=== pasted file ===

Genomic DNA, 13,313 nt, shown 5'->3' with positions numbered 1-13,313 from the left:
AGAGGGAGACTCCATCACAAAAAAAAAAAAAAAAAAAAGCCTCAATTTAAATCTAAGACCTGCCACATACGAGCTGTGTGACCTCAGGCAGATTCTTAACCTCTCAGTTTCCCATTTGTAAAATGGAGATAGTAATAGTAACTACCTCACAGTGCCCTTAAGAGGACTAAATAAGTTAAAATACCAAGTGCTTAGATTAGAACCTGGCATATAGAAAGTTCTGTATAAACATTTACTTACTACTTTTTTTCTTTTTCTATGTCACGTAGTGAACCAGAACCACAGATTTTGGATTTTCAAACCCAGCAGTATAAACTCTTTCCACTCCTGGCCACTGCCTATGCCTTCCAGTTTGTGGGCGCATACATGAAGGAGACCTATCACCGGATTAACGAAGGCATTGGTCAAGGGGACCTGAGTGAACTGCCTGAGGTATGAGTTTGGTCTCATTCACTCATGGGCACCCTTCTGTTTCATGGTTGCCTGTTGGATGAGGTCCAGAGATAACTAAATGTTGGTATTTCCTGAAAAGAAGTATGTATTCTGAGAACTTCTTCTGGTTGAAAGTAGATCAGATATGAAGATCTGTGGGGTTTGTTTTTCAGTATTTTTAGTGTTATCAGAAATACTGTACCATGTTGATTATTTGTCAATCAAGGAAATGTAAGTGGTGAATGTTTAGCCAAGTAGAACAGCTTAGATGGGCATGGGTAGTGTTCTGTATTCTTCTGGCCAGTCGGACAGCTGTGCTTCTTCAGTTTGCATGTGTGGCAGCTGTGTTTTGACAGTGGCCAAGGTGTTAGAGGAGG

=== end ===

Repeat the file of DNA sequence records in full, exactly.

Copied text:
Genomic DNA, 13,313 nt, shown 5'->3' with positions numbered 1-13,313 from the left:
AGAGGGAGACTCCATCACAAAAAAAAAAAAAAAAAAAAGCCTCAATTTAAATCTAAGACCTGCCACATACGAGCTGTGTGACCTCAGGCAGATTCTTAACCTCTCAGTTTCCCATTTGTAAAATGGAGATAGTAATAGTAACTACCTCACAGTGCCCTTAAGAGGACTAAATAAGTTAAAATACCAAGTGCTTAGATTAGAACCTGGCATATAGAAAGTTCTGTATAAACATTTACTTACTACTTTTTTTCTTTTTCTATGTCACGTAGTGAACCAGAACCACAGATTTTGGATTTTCAAACCCAGCAGTATAAACTCTTTCCACTCCTGGCCACTGCCTATGCCTTCCAGTTTGTGGGCGCATACATGAAGGAGACCTATCACCGGATTAACGAAGGCATTGGTCAAGGGGACCTGAGTGAACTGCCTGAGGTATGAGTTTGGTCTCATTCACTCATGGGCACCCTTCTGTTTCATGGTTGCCTGTTGGATGAGGTCCAGAGATAACTAAATGTTGGTATTTCCTGAAAAGAAGTATGTATTCTGAGAACTTCTTCTGGTTGAAAGTAGATCAGATATGAAGATCTGTGGGGTTTGTTTTTCAGTATTTTTAGTGTTATCAGAAATACTGTACCATGTTGATTATTTGTCAATCAAGGAAATGTAAGTGGTGAATGTTTAGCCAAGTAGAACAGCTTAGATGGGCATGGGTAGTGTTCTGTATTCTTCTGGCCAGTCGGACAGCTGTGCTTCTTCAGTTTGCATGTGTGGCAGCTGTGTTTTGACAGTGGCCAAGGTGTTAGAGGAGG